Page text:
Recruitment strategy in Ghana

In Ghana, two cities (Kumasi and Obuasi) and 15 villages in the Ashanti region are served as the urban and rural recruitment sites. The initial sampling frame was the list of enumeration areas (EAs) in the Ashanti region from the 2010 census. A multistage random sampling procedure was adopted to arrive at the sampling of 30 EAs. EAs were stratified, weighted and a random sample of rural and urban EAs was selected. There are over 2000 urban EAs and more than 1000 rural EAs. The first stage was to group the districts into two main categories: districts with a high number of urban (Kumasi and Obuasi) areas and districts with a high number of rural EAs. The next stage of sampling was to put the EAs together in each of the categories and take a weighted random sample of 10 for Kumasi and 5 for Obuasi, respectively. The procedure was repeated for the rural EAs by adding all the EAs in the selected districts and weighted from the first stage together after which a simple random sample procedure was adopted to select the total number of rural EAs (15) required for the study. Letters are sent to all selected health and community authorities to notify them of the start of the study. We send team members to the various communities to stay among them. Once within the community, the team then organise mini clinics in the field for a period of 1–2 weeks depending on the sampled population and responsiveness of respondents.

Recruitment strategy in the Netherlands

In the Netherlands, Ghanaian participants were randomly drawn from Amsterdam Municipal Health register. This register contains data on country of birth of citizens and their parents, thus allowing for sampling based on the Dutch standard indicator for ethnic origin. All selected participants aged ≥25 years were sent a written invitation combined with written information regarding the study and a opting out response card. Participants are reminded by phone or home visit after 2 weeks if there is no response. After a positive response, an appointment for physical examination at a local health centre is made over the phone followed by a confirmation letter of the appointment, and a digital or paper version of the questionnaire (depending on the preference of the participant) is sent to the participant's home address.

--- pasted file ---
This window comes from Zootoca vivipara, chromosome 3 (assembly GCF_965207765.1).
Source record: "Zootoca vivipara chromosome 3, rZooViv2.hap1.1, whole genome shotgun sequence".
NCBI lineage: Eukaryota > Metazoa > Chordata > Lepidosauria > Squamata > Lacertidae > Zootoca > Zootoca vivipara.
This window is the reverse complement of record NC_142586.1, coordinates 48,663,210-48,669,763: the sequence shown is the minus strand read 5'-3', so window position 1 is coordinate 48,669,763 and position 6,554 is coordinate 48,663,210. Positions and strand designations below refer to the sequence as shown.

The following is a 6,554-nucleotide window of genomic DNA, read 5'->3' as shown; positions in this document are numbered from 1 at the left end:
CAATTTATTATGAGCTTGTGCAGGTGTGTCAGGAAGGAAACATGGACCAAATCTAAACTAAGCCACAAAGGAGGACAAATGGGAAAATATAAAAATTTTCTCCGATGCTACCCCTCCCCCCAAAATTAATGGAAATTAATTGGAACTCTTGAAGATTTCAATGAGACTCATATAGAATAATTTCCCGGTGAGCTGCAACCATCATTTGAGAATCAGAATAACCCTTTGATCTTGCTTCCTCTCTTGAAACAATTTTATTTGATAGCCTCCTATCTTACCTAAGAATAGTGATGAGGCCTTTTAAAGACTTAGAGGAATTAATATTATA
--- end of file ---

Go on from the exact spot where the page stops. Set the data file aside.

Recruitment strategy in the UK

The UK has no population register for migrant groups. Consequently, Ghanaian organisations are served as the sampling frame. Lists of these organisations have been obtained from the Ghanaian Embassy and the Association of Ghanaian Churches in the UK in the boroughs known to have the greatest concentration of Ghanaians. Lists of all members of their organisations, if available, have also been requested, from which a number of all participants aged ≥25 years are invited to participate in the study. The selected participants receive a written invitation combined with written information regarding the study and a opting out response card. Participants are sent a confirmation letter of the appointment for a physical examination at a local health centre, church or community centre, including a digital or paper version of the questionnaire (depending on the preference of the participant) if they agreed to participate in the study.

Recruitment strategy in Germany